Less cheerful animal news this month – in early November it was announced that the western black rhinoceros is now officially extinct. After great efforts against poaching in Africa, the continent is currently experiencing a huge surge in poaching, with the result that almost 900 rhinos will have been poached in South Africa alone by the end of the year. This is up from just 13 rhinos in 2007; a shocking and dramatic rise. The black market value for horn is staggering; rhino horn is currently fetching more than gold and platinum. Conservationists are warning that other rhino species and sub-species are going to rapidly follow into extinction unless immediate action is taken.
Where you can currently see other sub-species of black rhino in the UK:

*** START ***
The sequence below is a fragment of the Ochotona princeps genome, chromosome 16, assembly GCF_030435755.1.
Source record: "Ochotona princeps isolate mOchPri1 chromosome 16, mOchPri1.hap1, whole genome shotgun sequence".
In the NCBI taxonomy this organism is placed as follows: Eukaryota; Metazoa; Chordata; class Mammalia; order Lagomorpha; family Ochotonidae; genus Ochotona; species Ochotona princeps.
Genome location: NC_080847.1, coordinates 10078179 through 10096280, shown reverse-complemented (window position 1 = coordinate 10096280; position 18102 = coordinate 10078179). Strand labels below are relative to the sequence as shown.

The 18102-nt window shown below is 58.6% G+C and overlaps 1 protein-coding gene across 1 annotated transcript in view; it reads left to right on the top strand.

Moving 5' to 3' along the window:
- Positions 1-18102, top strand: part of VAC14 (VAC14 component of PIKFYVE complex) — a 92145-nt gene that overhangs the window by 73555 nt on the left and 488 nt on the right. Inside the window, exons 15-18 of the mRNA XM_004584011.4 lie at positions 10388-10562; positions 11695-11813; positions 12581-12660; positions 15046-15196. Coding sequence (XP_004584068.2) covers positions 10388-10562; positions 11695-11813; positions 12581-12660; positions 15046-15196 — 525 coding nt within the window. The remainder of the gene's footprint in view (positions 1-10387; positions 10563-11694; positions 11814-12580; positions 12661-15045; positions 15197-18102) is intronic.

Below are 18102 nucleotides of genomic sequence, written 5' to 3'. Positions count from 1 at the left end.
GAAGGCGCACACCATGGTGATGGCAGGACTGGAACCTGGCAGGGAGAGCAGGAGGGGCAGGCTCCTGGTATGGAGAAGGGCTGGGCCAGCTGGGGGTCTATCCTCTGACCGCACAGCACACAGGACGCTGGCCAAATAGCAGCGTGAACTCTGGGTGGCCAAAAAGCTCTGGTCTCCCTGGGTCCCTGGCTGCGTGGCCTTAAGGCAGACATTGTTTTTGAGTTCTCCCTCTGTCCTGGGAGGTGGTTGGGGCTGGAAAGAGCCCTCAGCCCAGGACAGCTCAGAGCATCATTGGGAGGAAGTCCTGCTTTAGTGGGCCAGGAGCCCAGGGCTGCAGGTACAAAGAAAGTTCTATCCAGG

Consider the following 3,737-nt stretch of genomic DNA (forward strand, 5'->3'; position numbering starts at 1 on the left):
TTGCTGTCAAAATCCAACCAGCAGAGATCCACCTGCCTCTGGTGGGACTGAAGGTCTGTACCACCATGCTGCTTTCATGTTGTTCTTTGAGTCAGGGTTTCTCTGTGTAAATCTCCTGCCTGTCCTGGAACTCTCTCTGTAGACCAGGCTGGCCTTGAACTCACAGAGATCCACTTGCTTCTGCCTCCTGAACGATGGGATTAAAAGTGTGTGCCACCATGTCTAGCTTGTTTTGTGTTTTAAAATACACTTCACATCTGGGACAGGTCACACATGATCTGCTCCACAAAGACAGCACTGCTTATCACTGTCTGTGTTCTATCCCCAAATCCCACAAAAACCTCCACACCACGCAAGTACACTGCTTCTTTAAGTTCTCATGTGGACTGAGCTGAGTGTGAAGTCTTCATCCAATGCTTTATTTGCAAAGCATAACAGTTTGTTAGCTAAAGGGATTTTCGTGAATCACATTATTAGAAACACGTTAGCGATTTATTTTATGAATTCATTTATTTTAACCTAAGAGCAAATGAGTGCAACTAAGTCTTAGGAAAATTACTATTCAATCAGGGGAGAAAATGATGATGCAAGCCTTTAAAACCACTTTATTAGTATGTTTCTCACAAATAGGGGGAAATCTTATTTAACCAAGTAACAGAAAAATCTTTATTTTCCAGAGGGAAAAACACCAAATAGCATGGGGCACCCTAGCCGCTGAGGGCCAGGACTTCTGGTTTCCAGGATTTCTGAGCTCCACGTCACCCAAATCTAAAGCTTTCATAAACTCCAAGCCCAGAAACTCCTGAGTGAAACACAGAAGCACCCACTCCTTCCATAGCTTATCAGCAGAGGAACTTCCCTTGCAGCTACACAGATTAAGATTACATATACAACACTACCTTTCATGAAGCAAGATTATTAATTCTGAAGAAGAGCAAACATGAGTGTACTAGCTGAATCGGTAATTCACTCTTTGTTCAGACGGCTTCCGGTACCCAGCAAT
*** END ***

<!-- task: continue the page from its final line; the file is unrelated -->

Chester Zoo is an active member of the European Endangered Species Programme for rhinoceros.
The Chester Zoo Black Rhino Programme started in 1999, in partnership with ‘Save the Rhino’, providing substantial financial support to the Kenya Wildlife Service. Black rhinos have been successfully bred at Chester for many years, and the decision was taken to expand the group due to its endangered status.
Visitors can book to feed the black rhino pair, Manyara (male) and Sita (female).
Howletts and Port Lympne Wild Animal Parks
20 eastern black rhino across the two parks means that Howletts and Port Lympne hold the largest captive collection of black rhino outside of Africa. Since 2004, they have also returned eight animals to wild protected areas in South Africa and Tanzania.